Help your children get ready

Staff Writer
Columbus Parent

If we are not caught up in it ourselves, many of us parents know others who may be sending their oldest child off to college for the first time. My sister with her son is one; several additional friends also are doing so. One of them is my manager at Principal Financial Group, who said just last week how he told his oldest son to "have fun."

Of course, he qualifies the statement with "... but not as much fun as I had ...," realizing there is, after all, a purpose for going on to "higher education." So it begs the question: If you're sending your kid off to prepare for the world of work, what can you do as a parent to help them get ready? After all, it's a big investment, and you both ideally will want to see a return on that investment ASAP.

Building a career, whether it is through finding a job or starting a business, is driven largely by relationships - not just who your child knows, but who knows them. That takes time to nourish and grow. One metaphor I use often is, "When growing your own food, don't wait until you're hungry to plant your seeds." Well, the truth is we do grow our own food, if it is up to each of us to provide for ourselves and our families. As a parent, here are four ways you can encourage your young college student to do just that:

Encourage them to volunteer. Volunteering is one of the most effective ways to build relationships with people. It runs much deeper than casual networking. Your student's involvement with an organization bonds them to other members or volunteers with that same organization. By working together to reach a common goal, they automatically build relationships with others who can help them down the road. They discover your child's talents, values and his or her character. These are things which cannot normally be accomplished through a single 30-minute "informational" meeting.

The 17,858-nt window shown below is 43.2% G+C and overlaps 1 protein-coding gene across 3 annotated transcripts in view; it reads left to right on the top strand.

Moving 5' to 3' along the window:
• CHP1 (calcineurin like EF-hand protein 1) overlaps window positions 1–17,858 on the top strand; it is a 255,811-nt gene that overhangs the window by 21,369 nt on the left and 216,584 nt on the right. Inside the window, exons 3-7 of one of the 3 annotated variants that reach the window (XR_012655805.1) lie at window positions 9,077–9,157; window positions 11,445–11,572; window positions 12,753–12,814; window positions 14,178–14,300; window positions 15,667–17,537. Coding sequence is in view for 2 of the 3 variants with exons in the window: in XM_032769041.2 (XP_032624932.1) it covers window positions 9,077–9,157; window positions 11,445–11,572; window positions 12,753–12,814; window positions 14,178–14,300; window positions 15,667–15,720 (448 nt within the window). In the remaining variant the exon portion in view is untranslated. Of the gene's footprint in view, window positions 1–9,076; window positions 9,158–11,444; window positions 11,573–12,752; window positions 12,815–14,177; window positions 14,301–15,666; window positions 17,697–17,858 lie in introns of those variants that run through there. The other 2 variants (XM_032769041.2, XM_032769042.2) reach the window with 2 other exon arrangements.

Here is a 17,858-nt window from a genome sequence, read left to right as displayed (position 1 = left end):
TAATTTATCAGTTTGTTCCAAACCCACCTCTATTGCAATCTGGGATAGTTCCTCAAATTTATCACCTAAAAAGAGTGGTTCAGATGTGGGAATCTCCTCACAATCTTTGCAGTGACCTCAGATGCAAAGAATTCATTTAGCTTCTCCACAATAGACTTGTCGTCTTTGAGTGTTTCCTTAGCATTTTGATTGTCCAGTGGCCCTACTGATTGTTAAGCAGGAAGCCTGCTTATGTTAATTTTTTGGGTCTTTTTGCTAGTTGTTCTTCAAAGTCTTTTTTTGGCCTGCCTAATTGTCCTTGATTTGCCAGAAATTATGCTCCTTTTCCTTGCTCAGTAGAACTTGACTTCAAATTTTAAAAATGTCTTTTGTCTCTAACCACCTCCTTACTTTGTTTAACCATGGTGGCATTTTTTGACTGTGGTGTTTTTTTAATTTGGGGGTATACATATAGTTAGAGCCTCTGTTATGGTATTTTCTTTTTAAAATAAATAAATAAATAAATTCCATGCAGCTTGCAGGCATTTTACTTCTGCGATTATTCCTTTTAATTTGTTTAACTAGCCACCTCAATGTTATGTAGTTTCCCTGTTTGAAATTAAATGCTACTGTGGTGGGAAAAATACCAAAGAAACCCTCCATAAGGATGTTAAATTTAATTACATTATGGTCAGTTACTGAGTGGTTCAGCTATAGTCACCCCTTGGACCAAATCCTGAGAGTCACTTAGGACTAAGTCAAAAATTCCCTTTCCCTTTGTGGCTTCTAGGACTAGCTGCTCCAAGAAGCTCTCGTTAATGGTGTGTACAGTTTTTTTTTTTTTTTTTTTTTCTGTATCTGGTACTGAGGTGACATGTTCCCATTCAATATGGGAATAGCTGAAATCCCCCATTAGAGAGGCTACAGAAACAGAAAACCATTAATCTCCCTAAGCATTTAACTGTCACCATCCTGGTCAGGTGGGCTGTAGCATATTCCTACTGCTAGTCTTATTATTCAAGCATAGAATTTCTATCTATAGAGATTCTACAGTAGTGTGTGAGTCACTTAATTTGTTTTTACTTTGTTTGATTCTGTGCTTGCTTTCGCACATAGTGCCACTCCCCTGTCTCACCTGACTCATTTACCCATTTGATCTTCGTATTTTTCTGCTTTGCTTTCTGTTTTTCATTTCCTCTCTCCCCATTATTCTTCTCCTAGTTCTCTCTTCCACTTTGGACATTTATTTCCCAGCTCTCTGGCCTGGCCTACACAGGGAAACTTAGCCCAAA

Help them find an internship. Many national and local organizations, especially in the non-profit and communications areas, have intern programs. New books are always coming out that detail thousands of these opportunities. If your son or daughter has an interest in a career in which you may have connections, use those connections and see if you can open some doors. If nothing else, it may help your young student get some experience and make sure they are headed down the right path - not to mention build relationships that may benefit later down the road.

Encourage them to find work TODAY. This point is not what it sounds like. Yet, how many of us worked during school? By taking on a part-time job at a company that employs the kind of professional your child wishes to become, how can that not help? When I was in college, I worked for a while as a law clerk. Now, I was not studying to be an attorney, but many clerks I met were. This job paid about the same as a job flipping burgers, but the other rewards were working in an environment in which they were planning to spend most of their careers and connecting with attorneys. It also was the perfect chance simply to get to know some people outside the college environment.

Have them adopt a mentor. Perhaps the advice should read: Have a mentor adopt them. A mentor is usually a professional person at a top-level within an organization who counsels, advises and guides a less experienced individual. By associating closely with someone already out in the field, your young student will gain all kinds of insights that they won't receive in the classroom.

For many students and their families, college is a long four to five years just for undergraduate school - but sometimes it also can be the fastest. Don't let the time go to waste. Help your young student realize that although it is a time to be cherished, it also must be invested. Help them do that.

Keith F. Luscher is a longtime Columbus resident, the father of four children.